Generous of me to offer my opinion. Let me tell you though, man to reader, the lizard war sounds fucking awesome. Gallows gap is your end chapter, not Ringil yells and people die.

The real question here that Morgan obviously is banking on the answer being yes is: Will pandering to the readers expectations of diversity in fantasy serve as a substitute for character development and a good story? Well he got a published trilogy out of it and it seems to get a lot of positive praise so the problem here is obviously my expectations.

To counterbalance this heaping of dog shit I have delved into another series as well. I would say stay tuned for the big reveal but no one reads this so I am also going to concurrently read The Fifth Season by N.K. Jemisin. While the creators of the Farmer’s Almanac may take issue with the creation of a new season, I am more than jacked up for it. This is what is hot in the fantasy streets, Jemisin has won Hugo awards out the ass. When I figure out what a Hugo award is I will be even more impressed. Kind of seems like everyone gets one but I digress. My promise to you is I will not put in the research to answer that elusive question. Review coming soon.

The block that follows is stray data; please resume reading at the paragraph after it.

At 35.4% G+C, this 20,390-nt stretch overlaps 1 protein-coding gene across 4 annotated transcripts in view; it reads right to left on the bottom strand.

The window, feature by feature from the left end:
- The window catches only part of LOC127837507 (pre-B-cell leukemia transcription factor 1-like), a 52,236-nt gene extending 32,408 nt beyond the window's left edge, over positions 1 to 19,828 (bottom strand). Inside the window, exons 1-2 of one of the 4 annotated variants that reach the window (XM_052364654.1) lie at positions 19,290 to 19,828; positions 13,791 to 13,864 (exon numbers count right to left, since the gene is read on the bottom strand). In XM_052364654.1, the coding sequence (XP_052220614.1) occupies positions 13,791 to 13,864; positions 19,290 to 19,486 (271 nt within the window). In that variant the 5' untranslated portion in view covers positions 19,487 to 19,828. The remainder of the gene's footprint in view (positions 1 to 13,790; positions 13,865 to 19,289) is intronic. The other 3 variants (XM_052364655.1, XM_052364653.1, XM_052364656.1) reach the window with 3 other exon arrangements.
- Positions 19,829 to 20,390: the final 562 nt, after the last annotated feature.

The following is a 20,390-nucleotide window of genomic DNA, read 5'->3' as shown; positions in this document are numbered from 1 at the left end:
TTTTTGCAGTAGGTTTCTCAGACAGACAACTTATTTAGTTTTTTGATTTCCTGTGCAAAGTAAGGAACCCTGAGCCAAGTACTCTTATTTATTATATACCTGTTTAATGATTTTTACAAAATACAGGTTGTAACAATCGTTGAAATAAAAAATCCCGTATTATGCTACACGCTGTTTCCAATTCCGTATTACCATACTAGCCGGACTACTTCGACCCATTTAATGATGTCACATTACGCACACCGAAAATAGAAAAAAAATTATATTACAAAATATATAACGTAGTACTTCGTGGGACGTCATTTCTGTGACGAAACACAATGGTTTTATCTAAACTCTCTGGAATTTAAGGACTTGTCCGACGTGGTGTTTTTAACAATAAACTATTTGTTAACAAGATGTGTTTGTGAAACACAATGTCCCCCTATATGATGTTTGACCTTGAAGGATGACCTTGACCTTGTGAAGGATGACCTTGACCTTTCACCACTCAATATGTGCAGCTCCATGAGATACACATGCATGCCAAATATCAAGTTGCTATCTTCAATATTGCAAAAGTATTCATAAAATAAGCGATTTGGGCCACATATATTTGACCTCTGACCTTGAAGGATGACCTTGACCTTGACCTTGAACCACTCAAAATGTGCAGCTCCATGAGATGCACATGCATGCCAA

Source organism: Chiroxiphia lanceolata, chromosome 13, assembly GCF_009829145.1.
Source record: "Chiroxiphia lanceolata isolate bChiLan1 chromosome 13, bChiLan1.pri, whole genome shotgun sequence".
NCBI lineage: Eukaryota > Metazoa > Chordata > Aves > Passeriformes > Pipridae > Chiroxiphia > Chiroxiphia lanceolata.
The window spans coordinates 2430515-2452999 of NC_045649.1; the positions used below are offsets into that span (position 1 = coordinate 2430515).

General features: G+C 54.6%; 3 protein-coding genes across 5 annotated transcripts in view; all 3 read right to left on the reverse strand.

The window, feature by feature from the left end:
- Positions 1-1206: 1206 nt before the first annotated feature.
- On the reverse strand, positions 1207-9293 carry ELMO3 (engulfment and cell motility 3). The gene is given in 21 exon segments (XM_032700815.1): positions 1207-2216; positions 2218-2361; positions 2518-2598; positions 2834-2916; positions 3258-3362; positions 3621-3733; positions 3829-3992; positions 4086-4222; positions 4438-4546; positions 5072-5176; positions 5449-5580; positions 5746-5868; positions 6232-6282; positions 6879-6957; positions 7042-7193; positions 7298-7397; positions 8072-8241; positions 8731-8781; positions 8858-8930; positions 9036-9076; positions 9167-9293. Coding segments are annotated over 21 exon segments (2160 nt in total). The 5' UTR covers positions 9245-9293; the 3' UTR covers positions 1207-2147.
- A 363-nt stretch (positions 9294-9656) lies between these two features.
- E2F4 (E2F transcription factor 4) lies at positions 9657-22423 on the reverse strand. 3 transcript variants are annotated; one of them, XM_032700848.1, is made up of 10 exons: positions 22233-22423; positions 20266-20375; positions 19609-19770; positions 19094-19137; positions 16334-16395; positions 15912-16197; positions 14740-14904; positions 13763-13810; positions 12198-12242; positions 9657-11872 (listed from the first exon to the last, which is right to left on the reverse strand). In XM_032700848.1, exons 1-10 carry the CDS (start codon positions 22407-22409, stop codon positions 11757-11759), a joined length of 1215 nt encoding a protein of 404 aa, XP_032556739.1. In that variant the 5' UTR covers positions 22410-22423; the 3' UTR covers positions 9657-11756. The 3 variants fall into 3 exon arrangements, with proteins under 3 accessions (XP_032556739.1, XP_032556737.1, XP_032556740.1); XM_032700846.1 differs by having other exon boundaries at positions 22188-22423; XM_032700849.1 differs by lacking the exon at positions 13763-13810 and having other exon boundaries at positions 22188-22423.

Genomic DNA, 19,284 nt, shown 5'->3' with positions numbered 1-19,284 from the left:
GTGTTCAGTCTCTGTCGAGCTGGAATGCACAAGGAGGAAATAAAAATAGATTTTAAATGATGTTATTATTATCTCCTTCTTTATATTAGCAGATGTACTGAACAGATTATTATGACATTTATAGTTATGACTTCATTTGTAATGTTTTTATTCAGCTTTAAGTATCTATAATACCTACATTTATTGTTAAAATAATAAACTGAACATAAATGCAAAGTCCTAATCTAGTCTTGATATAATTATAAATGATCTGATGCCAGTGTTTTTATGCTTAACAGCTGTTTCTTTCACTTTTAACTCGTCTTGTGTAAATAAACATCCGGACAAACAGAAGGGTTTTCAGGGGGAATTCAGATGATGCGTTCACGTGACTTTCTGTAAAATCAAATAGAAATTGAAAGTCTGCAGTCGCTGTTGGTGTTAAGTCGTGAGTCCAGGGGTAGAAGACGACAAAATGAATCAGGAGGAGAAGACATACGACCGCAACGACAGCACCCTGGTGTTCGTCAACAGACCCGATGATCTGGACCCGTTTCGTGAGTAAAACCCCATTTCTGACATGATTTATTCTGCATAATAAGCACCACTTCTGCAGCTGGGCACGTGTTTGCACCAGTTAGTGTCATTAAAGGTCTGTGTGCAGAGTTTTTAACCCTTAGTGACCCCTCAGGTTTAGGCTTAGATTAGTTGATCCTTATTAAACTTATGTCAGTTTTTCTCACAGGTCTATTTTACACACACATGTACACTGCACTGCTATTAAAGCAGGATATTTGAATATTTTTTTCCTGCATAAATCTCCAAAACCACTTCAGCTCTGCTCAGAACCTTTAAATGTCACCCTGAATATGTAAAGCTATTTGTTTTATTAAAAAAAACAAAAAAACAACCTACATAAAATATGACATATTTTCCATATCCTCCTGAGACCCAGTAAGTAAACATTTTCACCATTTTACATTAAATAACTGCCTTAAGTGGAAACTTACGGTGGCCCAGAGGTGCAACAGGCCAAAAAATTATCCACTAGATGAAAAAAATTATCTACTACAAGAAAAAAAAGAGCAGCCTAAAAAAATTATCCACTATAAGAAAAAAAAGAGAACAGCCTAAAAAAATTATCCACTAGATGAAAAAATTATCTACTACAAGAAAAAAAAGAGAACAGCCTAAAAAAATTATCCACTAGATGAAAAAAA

Final Notes: Like the door to the church when you see the priest alone with altar boy and you just ran out, it is time for the Raptors too close the door and forget about the ugliness that was committed inside. Just be happy you get the ship and set sail.  Do priest jokes still play?

Once again the real hero of this series is the designer of the cover art. FIRE